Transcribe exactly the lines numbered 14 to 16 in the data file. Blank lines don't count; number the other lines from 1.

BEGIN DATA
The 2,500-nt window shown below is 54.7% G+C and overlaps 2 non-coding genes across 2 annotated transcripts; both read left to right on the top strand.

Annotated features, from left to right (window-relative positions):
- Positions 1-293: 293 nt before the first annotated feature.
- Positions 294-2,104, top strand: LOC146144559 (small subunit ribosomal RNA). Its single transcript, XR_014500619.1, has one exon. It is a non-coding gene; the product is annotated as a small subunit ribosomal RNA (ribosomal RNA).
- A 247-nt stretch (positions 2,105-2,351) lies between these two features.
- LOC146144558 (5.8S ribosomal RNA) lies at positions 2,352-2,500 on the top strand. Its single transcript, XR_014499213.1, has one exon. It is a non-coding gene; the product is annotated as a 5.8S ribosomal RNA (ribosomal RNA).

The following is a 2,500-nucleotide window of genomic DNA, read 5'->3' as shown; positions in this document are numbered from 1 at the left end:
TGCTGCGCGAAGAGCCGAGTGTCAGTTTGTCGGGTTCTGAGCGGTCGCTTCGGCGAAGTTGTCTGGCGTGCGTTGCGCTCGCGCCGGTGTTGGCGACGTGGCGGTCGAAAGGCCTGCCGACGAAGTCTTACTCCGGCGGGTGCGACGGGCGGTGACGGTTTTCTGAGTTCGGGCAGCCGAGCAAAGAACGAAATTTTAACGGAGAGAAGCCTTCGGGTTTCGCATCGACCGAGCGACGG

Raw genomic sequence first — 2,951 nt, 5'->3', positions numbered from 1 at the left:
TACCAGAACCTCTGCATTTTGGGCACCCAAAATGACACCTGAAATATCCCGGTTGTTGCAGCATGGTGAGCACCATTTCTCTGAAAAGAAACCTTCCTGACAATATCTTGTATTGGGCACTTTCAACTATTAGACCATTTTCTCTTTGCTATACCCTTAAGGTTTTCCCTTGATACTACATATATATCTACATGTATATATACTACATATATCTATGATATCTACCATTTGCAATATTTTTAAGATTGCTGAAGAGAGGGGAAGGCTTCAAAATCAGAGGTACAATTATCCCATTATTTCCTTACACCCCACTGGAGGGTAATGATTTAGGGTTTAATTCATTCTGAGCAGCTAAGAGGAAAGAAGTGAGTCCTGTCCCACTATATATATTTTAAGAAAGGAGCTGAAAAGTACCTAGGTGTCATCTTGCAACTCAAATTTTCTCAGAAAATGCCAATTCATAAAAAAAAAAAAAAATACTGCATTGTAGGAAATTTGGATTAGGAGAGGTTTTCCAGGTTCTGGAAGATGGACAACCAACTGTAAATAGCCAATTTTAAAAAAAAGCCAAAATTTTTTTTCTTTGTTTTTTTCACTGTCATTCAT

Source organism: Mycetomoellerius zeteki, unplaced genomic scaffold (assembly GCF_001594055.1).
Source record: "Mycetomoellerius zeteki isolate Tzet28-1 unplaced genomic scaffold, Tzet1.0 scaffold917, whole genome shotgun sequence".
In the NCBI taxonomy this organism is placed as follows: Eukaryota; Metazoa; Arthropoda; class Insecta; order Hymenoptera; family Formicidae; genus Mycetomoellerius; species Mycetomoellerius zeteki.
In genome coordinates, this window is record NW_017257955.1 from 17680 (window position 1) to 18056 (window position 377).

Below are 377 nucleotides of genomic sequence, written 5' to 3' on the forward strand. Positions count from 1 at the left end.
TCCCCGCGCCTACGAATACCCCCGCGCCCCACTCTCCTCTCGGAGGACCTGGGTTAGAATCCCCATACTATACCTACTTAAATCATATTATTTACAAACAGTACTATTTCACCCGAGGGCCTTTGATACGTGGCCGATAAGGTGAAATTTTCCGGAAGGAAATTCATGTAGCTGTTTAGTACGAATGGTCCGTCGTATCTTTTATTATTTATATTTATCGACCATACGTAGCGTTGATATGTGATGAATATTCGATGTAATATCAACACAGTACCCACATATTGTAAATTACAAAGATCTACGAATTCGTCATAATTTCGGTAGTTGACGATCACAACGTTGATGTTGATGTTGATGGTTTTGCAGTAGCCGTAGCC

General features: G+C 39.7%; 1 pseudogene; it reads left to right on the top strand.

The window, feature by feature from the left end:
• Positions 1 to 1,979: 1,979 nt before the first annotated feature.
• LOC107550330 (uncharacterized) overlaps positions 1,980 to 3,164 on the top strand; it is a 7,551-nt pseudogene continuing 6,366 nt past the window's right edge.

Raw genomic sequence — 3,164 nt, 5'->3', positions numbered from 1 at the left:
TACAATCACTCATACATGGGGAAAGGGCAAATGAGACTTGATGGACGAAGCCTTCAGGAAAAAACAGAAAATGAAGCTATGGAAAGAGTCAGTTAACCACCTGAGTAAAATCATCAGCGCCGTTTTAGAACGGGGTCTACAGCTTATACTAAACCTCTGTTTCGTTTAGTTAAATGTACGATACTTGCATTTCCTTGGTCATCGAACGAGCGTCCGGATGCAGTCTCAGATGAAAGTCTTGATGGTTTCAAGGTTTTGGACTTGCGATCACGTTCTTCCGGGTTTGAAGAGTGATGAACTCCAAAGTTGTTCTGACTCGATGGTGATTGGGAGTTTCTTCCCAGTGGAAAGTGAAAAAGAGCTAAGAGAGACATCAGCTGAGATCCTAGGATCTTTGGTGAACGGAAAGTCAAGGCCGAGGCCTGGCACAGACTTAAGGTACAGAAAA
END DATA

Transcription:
In genome coordinates, this window is record NW_017257955.1 from 17680 (window position 1) to 18056 (window position 377).

Below are 377 nucleotides of genomic sequence, written 5' to 3' on the forward strand. Positions count from 1 at the left end.
TCCCCGCGCCTACGAATACCCCCGCGCCCCACTCTCCTCTCGGAGGACCTGGGTTAGAATCCCCATACTATACCTACTTAAATCATATTATTTACAAACAGTACTATTTCACCCGAGGGCCTTTGATACGTGGCCGATAAGGTGAAATTTTCCGGAAGGAAATTCATGTAGCTGTTTAGTACGAATGGTCCGTCGTATCTTTTATTATTTATATTTATCGACCATACGTAGCGTTGATATGTGATGAATATTCGATGTAATATCAACACAGTACCCACATATTGTAAATTACAAAGATCTACGAATTCGTCATAATTTCGGTAGTTGACGATCACAACGTTGATGTTGATGTTGATGGTTTTGCAGTAGCCGTAGCC